• Habitable Planets

    This task is concerned with understanding planetary bodies as they form in habitable zones. The planet formation process begins with fragmentation of large molecular clouds into flattened protoplanetary disks. This disk is in many ways an astrochemical “primeval soup” in which cosmically abundant elements are assembled into increasingly complex hydrocarbons and mixed in the dust and gas envelope within the disk. Gravitational attraction among the myriad small bodies leads to planet formation. If the newly formed planet is a suitable distance from its star to support liquid water at the surface, it is in the so called “habitable zone.” The formation process and identification of such life-supporting bodies is the goal of this project.

    ROADMAP OBJECTIVES: 1.1 1.2 2.1 4.3
  • Prebiotic Organics From Space

    This project has three components, all aimed to better our understanding of the connection between chemistry in space and the origin of life on Earth and possibly other worlds. Our approach is to trace the formation and evolution of compounds in space, with particular emphasis on identifying those that are interesting from a prebiotic perspective, and understand their possible roles in the origin of life on habitable worlds. We do this by first measuring the spectra and chemistry of materials under simulated space conditions in the laboratory. We then use these results to interpret astronomical observations made with ground-based and orbiting telescopes. We also carry out experiments on simulated extraterrestrial materials to analyze extraterrestrial samples returned by NASA missions or that fall to Earth in as meteorites.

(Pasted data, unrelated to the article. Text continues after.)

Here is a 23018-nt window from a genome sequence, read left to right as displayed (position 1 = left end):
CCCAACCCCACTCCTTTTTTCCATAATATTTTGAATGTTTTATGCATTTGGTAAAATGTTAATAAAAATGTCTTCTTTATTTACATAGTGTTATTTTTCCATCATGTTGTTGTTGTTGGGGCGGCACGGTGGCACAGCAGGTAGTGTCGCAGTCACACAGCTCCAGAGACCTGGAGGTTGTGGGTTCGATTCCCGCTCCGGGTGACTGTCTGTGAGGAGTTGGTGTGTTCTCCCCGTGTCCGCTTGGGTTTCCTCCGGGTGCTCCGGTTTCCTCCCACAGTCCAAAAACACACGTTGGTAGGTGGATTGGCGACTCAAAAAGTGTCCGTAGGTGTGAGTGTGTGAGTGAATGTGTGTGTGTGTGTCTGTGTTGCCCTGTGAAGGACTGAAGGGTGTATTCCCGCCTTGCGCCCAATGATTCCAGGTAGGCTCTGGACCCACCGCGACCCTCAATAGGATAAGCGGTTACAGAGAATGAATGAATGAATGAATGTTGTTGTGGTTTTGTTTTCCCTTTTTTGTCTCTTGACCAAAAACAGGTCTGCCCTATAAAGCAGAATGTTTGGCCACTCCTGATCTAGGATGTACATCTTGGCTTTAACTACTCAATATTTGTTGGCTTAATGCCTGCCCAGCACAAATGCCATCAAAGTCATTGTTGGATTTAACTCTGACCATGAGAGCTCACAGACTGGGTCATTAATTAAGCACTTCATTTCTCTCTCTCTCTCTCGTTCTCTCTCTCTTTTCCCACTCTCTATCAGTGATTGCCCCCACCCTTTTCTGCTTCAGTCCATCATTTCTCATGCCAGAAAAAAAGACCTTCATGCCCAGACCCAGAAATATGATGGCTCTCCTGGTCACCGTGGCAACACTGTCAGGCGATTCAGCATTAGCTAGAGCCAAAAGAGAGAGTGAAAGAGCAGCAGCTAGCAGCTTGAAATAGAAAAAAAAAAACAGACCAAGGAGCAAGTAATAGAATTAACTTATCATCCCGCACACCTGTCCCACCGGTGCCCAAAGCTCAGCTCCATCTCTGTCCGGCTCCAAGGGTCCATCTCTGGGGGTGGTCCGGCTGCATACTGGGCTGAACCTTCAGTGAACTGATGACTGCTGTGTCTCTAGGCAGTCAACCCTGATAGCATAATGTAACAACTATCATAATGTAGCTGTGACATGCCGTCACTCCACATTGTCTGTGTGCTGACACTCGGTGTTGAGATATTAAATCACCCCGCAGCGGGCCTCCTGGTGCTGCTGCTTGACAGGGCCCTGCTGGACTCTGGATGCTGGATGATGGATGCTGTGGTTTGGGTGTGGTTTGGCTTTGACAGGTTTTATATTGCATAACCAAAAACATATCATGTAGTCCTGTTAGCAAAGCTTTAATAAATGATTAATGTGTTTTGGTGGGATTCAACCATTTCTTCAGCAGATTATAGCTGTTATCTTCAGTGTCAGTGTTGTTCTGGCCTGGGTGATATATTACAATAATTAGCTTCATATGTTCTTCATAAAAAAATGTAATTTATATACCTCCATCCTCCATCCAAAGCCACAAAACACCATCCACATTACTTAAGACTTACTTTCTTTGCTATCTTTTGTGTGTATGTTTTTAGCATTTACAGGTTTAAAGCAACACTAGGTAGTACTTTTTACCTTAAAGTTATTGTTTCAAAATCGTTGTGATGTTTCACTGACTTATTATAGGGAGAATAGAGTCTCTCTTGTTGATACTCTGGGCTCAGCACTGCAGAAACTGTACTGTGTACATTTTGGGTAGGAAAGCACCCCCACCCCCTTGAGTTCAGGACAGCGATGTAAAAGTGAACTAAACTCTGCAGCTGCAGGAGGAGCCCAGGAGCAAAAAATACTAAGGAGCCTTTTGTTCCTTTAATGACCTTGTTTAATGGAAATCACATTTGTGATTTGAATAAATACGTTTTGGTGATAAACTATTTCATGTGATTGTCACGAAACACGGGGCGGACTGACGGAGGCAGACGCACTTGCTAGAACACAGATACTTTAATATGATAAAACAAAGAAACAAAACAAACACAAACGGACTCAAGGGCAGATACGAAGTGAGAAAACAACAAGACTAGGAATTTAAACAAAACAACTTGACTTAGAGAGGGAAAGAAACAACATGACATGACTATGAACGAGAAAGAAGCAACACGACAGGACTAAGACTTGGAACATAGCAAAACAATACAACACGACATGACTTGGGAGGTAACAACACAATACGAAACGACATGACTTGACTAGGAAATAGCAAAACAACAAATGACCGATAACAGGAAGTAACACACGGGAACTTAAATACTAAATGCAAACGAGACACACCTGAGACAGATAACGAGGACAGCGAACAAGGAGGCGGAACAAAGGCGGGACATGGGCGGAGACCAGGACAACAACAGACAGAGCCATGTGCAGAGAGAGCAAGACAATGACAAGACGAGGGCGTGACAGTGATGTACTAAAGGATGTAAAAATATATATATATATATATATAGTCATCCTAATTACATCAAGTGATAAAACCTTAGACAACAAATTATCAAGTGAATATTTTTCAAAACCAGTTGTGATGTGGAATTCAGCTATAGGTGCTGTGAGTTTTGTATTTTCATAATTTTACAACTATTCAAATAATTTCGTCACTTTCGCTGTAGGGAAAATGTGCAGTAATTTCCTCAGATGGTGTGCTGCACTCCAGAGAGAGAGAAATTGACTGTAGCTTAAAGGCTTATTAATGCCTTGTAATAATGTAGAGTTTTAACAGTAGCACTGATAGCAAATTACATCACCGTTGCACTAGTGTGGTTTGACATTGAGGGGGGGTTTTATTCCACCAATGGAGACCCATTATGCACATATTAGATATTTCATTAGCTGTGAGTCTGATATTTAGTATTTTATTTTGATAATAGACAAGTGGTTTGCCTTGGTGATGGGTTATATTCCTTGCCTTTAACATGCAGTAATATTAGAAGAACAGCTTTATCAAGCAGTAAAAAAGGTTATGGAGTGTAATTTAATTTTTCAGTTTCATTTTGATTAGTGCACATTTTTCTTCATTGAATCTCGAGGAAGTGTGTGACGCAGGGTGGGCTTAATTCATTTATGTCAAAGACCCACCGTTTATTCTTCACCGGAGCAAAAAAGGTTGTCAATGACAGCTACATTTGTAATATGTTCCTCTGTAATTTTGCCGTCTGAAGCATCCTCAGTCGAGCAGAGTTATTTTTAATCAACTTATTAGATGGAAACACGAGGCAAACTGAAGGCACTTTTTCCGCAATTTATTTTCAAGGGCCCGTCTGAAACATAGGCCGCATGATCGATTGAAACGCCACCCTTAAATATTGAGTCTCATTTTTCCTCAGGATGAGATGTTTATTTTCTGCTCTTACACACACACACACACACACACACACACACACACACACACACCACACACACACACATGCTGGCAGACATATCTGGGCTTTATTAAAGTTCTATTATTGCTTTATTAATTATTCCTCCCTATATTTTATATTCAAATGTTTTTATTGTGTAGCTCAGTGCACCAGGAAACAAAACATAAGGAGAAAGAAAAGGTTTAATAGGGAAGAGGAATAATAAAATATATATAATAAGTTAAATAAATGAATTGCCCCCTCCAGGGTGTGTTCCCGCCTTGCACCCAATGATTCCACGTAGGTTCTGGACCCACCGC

ROADMAP OBJECTIVES: 1.1 2.1 2.2 3.1 3.4 4.3 7.1 7.2
  • Biosignatures in Chemosynthetic and Photosynthetic Systems

    Our work examines the microbiology and geochemistry of microbial ecosystems on Earth in order to better understand the production of “biosignatures” — chemical or physical features or patterns that can only have been formed by the activities of life. More specifically, in photosynthetic (light-eating) microbial mats, we examine the factors that control the formation of biosignature gases (such as could be seen by telescope in the atmospheres of planets orbiting other stars) and isotopic and morphological features that could be preserved in the rock record (such as could be examined by rovers on Mars). Additionally, we study the formation of morphological and mineral signatures in chemotrophic (chemical-eating) systems that have no direct access to light or the products of photosynthesis. Such systems likely represent the only viable possibility for extant life on modern day Mars or Europa.

    ROADMAP OBJECTIVES: 2.1 4.1 5.1 5.2 6.1 7.1 7.2